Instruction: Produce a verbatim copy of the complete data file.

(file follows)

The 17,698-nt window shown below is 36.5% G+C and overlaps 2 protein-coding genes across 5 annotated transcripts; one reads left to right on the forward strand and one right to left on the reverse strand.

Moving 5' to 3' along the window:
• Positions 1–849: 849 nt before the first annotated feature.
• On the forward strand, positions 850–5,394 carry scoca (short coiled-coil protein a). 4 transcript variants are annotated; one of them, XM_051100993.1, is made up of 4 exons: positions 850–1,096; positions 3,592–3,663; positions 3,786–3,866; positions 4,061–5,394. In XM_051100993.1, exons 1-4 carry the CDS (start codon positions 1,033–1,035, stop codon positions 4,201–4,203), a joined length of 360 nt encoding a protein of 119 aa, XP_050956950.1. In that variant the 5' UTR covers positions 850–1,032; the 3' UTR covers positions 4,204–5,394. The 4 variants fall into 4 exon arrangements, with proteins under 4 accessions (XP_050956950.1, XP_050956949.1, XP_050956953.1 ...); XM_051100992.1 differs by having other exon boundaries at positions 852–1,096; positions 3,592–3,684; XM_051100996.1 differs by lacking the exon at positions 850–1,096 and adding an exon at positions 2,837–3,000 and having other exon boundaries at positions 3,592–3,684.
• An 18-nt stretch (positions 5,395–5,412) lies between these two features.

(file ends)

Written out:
The 17,698-nt window shown below is 36.5% G+C and overlaps 2 protein-coding genes across 5 annotated transcripts; one reads left to right on the forward strand and one right to left on the reverse strand.

Moving 5' to 3' along the window:
• Positions 1–849: 849 nt before the first annotated feature.
• On the forward strand, positions 850–5,394 carry scoca (short coiled-coil protein a). 4 transcript variants are annotated; one of them, XM_051100993.1, is made up of 4 exons: positions 850–1,096; positions 3,592–3,663; positions 3,786–3,866; positions 4,061–5,394. In XM_051100993.1, exons 1-4 carry the CDS (start codon positions 1,033–1,035, stop codon positions 4,201–4,203), a joined length of 360 nt encoding a protein of 119 aa, XP_050956950.1. In that variant the 5' UTR covers positions 850–1,032; the 3' UTR covers positions 4,204–5,394. The 4 variants fall into 4 exon arrangements, with proteins under 4 accessions (XP_050956950.1, XP_050956949.1, XP_050956953.1 ...); XM_051100992.1 differs by having other exon boundaries at positions 852–1,096; positions 3,592–3,684; XM_051100996.1 differs by lacking the exon at positions 850–1,096 and adding an exon at positions 2,837–3,000 and having other exon boundaries at positions 3,592–3,684.
• An 18-nt stretch (positions 5,395–5,412) lies between these two features.